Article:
physician, Avicenna. In his Canon of Medicine, a
multivolume medical encyclopedia, Avicenna expanded upon the work of Galen, the ancient Greek physician. In her 2008 article “Islamic Pharmacology in the Middle Ages: Theories and Substances,” Danielle Jacquart explains that Avicenna endorsed
the concept of using drugs based on past results of experiments:

As for the powers only known through experiment, these were not deduced from the qualities or the appearance of pharmaceutical ingredients, but they rather acted through their whole form or substance. Their action could only be revealed
by an experimental test. Yet this did not mean that ordinary physicians themselves had to undertake such experiments. Rather, they relied upon experiments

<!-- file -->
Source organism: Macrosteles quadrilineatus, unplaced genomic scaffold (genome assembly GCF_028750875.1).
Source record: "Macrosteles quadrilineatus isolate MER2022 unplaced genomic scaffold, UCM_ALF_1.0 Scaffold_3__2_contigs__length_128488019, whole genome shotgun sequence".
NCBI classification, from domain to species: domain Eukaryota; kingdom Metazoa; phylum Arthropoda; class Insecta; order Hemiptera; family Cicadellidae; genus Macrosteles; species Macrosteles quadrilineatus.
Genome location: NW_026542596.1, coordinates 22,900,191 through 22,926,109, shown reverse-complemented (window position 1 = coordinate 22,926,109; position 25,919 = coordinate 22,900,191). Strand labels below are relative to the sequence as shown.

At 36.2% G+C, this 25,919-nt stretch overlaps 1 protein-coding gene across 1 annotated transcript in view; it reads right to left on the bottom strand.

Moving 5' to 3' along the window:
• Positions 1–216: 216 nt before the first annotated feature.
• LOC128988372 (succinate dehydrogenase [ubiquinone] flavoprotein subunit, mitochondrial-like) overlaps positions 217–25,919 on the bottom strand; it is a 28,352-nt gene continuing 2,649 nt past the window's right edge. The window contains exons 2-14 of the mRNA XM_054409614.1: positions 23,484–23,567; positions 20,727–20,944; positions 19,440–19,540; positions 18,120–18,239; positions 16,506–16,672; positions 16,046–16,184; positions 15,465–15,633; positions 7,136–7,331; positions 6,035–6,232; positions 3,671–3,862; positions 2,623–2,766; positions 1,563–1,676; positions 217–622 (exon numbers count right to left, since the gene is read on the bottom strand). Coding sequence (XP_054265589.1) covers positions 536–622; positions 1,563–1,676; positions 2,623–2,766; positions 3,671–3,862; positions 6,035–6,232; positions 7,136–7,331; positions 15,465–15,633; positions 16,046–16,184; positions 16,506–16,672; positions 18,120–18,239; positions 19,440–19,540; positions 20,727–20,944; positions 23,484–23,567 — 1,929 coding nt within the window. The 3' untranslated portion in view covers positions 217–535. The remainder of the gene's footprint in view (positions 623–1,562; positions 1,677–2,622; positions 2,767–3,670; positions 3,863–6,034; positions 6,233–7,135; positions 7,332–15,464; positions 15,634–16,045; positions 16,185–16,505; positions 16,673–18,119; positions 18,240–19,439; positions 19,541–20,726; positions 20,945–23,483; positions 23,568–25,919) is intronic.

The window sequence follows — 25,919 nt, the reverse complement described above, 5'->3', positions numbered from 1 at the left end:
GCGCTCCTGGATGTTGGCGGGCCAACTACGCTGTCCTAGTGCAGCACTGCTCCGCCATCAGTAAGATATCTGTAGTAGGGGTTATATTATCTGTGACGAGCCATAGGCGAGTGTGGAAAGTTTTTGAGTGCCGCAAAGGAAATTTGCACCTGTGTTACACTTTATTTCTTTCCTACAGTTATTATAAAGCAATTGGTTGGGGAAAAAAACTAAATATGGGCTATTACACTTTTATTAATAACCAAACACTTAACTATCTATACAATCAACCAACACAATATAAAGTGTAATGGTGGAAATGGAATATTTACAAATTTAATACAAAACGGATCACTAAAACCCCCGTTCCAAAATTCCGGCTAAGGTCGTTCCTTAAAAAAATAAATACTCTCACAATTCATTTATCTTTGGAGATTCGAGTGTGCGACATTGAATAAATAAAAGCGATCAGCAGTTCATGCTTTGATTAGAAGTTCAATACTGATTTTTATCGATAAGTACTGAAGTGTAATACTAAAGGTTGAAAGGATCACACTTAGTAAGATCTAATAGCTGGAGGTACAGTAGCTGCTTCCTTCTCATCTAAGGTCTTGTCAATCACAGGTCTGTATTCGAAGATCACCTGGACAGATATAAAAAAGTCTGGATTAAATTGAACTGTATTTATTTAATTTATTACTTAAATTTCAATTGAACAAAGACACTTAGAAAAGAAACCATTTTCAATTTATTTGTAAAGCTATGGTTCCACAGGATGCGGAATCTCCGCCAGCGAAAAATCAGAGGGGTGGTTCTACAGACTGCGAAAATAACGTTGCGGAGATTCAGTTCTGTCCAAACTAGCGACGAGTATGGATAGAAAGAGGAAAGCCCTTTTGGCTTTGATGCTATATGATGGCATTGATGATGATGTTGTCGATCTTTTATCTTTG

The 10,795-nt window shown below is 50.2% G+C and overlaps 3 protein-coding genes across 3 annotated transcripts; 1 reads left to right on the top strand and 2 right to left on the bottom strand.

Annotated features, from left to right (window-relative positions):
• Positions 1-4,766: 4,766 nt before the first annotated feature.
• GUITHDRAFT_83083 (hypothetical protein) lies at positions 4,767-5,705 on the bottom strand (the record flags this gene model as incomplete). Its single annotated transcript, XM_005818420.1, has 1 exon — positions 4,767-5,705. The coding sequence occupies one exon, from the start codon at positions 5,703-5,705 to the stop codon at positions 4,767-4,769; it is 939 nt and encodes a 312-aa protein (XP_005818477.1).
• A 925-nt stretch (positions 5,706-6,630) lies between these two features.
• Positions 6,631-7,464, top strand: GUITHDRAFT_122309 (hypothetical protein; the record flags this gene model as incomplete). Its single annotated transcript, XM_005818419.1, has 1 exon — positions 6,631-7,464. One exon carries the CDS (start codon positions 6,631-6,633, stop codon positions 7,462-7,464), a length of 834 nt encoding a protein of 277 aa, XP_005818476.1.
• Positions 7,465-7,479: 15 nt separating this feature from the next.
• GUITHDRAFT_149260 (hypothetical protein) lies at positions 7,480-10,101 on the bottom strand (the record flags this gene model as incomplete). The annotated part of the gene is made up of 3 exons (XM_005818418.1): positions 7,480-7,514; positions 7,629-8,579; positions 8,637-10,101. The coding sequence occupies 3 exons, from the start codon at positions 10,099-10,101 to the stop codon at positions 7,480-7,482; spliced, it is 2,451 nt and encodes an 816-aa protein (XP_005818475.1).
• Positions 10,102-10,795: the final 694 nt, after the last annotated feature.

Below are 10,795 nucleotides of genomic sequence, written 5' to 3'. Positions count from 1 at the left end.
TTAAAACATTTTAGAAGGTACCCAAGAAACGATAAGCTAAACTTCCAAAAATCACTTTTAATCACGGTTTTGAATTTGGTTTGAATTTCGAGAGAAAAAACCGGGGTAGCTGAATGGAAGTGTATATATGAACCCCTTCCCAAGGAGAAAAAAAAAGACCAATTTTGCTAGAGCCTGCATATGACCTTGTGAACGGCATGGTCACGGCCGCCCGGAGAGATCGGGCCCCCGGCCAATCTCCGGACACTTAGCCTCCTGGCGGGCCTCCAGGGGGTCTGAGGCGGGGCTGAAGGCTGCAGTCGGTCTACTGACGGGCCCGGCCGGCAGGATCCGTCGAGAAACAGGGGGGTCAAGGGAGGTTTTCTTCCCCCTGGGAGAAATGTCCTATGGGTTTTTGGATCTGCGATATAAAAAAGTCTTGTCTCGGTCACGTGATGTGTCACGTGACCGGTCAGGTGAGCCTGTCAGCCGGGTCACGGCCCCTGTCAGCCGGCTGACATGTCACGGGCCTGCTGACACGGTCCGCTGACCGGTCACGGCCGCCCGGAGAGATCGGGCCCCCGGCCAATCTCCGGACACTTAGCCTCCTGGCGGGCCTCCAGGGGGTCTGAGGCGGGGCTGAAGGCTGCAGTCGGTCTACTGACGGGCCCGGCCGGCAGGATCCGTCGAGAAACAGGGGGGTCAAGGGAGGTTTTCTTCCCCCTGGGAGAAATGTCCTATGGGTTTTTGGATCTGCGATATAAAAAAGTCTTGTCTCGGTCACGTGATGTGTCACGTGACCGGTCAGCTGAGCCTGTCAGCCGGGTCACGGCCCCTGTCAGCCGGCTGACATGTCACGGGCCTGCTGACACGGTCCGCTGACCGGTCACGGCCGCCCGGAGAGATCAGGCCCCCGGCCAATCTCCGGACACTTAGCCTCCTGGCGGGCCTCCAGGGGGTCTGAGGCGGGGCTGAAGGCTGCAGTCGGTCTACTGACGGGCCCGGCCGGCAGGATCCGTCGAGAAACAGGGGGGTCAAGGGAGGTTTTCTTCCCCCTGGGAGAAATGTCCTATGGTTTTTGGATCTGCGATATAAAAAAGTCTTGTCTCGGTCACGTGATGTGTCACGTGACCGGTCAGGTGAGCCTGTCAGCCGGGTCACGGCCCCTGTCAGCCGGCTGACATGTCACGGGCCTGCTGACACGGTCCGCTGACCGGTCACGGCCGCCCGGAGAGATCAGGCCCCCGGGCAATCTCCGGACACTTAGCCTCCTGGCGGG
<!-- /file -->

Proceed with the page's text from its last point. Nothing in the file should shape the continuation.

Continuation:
carried out by their predecessors.

Similarly, when today’s physicians choose, say, an antibiotic for a bacterial infection, they rely upon experiments carried out
by their predecessors.

When I started medical school, I assumed that everything in medicine was evidence-based; that scientists rigorously studied and validated every treatment.
After all, we should not treat a patient with a drug unless we know it works. But it turns out that there is not always evidence to support every decision physicians make.
Perhaps a study has simply not been done or the evidence collected was equivocal or inconclusive. Or perhaps some real-life situation has arisen that is complicated in ways that could not possibly have been tested in an experiment. In these cases, physicians must base their decisions on
experience.

Let’s take the example of IV fluids, which are a basic staple of medical care, as I’ve mentioned in multiple posts. One would think that the data would be fairly